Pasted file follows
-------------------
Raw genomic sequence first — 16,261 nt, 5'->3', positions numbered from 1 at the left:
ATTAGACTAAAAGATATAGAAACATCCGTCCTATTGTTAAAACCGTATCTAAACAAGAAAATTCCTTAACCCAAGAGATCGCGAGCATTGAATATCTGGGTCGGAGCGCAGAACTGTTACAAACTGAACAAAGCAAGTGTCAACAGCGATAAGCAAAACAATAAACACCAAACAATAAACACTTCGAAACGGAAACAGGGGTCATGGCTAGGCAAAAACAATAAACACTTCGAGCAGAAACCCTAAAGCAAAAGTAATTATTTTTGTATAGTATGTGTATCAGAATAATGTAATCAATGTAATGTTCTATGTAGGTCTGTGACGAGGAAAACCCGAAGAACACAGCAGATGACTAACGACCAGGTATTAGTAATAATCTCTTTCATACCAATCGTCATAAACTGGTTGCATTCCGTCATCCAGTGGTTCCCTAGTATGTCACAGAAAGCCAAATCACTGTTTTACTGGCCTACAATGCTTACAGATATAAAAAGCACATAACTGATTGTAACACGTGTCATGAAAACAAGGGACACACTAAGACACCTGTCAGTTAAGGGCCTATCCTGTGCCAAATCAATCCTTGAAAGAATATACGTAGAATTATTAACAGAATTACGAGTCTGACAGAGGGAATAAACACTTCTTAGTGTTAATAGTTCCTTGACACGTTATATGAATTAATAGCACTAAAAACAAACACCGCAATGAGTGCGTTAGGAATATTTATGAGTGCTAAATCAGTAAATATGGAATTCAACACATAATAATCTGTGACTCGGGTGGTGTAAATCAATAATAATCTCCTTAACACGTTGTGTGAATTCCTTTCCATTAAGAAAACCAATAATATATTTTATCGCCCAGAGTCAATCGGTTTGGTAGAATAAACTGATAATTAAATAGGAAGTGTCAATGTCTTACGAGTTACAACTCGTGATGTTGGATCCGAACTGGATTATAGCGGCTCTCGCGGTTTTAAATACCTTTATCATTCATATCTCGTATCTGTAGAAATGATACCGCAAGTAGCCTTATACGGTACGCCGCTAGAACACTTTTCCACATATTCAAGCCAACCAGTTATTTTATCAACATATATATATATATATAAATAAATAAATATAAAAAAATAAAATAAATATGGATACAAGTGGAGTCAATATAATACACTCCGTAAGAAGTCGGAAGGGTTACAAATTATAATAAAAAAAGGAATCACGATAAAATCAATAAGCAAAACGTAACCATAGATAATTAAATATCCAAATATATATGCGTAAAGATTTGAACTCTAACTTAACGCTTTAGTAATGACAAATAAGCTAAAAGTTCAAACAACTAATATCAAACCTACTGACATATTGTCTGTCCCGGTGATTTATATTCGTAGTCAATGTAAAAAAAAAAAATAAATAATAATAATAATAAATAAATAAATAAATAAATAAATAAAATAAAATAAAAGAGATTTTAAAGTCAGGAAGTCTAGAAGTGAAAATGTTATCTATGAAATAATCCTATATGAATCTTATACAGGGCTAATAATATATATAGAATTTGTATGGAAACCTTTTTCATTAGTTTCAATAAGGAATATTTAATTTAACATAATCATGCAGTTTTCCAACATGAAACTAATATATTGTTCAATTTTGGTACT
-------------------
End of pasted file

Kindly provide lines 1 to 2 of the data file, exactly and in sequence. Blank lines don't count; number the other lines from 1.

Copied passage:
Raw genomic sequence first — 16,261 nt, 5'->3', positions numbered from 1 at the left:
ATTAGACTAAAAGATATAGAAACATCCGTCCTATTGTTAAAACCGTATCTAAACAAGAAAATTCCTTAACCCAAGAGATCGCGAGCATTGAATATCTGGGTCGGAGCGCAGAACTGTTACAAACTGAACAAAGCAAGTGTCAACAGCGATAAGCAAAACAATAAACACCAAACAATAAACACTTCGAAACGGAAACAGGGGTCATGGCTAGGCAAAAACAATAAACACTTCGAGCAGAAACCCTAAAGCAAAAGTAATTATTTTTGTATAGTATGTGTATCAGAATAATGTAATCAATGTAATGTTCTATGTAGGTCTGTGACGAGGAAAACCCGAAGAACACAGCAGATGACTAACGACCAGGTATTAGTAATAATCTCTTTCATACCAATCGTCATAAACTGGTTGCATTCCGTCATCCAGTGGTTCCCTAGTATGTCACAGAAAGCCAAATCACTGTTTTACTGGCCTACAATGCTTACAGATATAAAAAGCACATAACTGATTGTAACACGTGTCATGAAAACAAGGGACACACTAAGACACCTGTCAGTTAAGGGCCTATCCTGTGCCAAATCAATCCTTGAAAGAATATACGTAGAATTATTAACAGAATTACGAGTCTGACAGAGGGAATAAACACTTCTTAGTGTTAATAGTTCCTTGACACGTTATATGAATTAATAGCACTAAAAACAAACACCGCAATGAGTGCGTTAGGAATATTTATGAGTGCTAAATCAGTAAATATGGAATTCAACACATAATAATCTGTGACTCGGGTGGTGTAAATCAATAATAATCTCCTTAACACGTTGTGTGAATTCCTTTCCATTAAGAAAACCAATAATATATTTTATCGCCCAGAGTCAATCGGTTTGGTAGAATAAACTGATAATTAAATAGGAAGTGTCAATGTCTTACGAGTTACAACTCGTGATGTTGGATCCGAACTGGATTATAGCGGCTCTCGCGGTTTTAAATACCTTTATCATTCATATCTCGTATCTGTAGAAATGATACCGCAAGTAGCCTTATACGGTACGCCGCTAGAACACTTTTCCACATATTCAAGCCAACCAGTTATTTTATCAACATATATATATATATATAAATAAATAAATATAAAAAAATAAAATAAATATGGATACAAGTGGAGTCAATATAATACACTCCGTAAGAAGTCGGAAGGGTTACAAATTATAATAAAAAAAGGAATCACGATAAAATCAATAAGCAAAACGTAACCATAGATAATTAAATATCCAAATATATATGCGTAAAGATTTGAACTCTAACTTAACGCTTTAGTAATGACAAATAAGCTAAAAGTTCAAACAACTAATATCAAACCTACTGACATATTGTCTGTCCCGGTGATTTATATTCGTAGTCAATGTAAAAAAAAAAAATAAATAATAATAATAATAAATAAATAAATAAATAAATAAATAAAATAAAATAAAAGAGATTTTAAAGTCAGGAAGTCTAGAAGTGAAAATGTTATCTATGAAATAATCCTATATGAATCTTATACAGGGCTAATAATATATATAGAATTTGTATGGAAACCTTTTTCATTAGTTTCAATAAGGAATATTTAATTTAACATAATCATGCAGTTTTCCAACATGAAACTAATATATTGTTCAATTTTGGTACT